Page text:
[0013] So configured an end user can review and/or instruct their various appliances in an aggregated and consolidated manner that is transparent with respect to the use of the aforementioned incompatible protocols. This, in turn, can greatly facilitate the end user's use of such a capability. These teachings also provide significant opportunities to leverage the communications capabilities of such appliances. The approaches described herein are also highly scalable and can be successfully employed with a wide variety and number of appliances, communications protocols, gateways, and so forth.

[0014] These and other benefits may become clearer upon making a thorough review and study of the following detailed description. Referring now to the drawings, and in particular to FIG. 1, an illustrative application setting will be described.
It will be understood that these teachings are not limited to the specifics of this example which is merely intended to provide a useful context for presenting some useful illustrative, non-limiting examples.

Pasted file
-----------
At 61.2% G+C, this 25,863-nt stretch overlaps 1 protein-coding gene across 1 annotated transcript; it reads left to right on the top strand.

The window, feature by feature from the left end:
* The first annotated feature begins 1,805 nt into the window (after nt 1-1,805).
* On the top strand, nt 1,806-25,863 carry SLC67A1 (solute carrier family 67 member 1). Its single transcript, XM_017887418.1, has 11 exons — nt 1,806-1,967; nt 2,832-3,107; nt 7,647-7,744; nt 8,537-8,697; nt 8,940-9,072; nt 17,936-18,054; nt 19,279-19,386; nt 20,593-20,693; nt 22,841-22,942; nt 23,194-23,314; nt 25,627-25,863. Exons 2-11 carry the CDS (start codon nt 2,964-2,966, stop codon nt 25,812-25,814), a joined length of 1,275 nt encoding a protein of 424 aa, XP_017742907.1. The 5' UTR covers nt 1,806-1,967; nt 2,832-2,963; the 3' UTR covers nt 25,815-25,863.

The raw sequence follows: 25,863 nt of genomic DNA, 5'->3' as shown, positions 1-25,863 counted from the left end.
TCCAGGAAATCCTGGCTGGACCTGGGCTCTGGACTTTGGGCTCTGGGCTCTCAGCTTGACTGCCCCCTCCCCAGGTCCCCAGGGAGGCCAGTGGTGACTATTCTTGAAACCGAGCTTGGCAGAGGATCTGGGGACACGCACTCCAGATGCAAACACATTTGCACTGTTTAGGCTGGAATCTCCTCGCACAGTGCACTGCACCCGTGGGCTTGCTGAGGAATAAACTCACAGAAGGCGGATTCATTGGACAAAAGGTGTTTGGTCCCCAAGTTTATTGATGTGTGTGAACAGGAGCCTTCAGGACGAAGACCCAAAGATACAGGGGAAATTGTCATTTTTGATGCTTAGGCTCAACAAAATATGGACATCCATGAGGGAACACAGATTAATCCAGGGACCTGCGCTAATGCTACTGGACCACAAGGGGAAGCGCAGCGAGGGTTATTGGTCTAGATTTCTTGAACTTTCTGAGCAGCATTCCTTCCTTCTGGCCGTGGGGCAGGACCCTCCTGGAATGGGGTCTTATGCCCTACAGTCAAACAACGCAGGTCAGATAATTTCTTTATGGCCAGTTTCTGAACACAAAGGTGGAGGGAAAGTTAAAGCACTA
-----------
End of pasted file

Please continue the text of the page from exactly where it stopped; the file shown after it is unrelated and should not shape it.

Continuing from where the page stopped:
[0015] This illustrative example presumes the presence of one or more appliances 101 that are located at a given facility. This facility may comprise, for example, a residential home (such as a single-family dwelling, an apartment, a condominium, and so forth), an office, a commercial or industrial establishment, a retail establishment, and so forth. In many cases the facility will comprise a single building (or a part of a single building) but these teachings are also flexible enough to apply with respect to a multi-building facility. A facility may also include grounds or artifacts other than buildings per se, such as gates and other movable barriers, fences, roads and other pathways, and so forth.

[0016] The appliance itself can comprise any of a wide variety of components.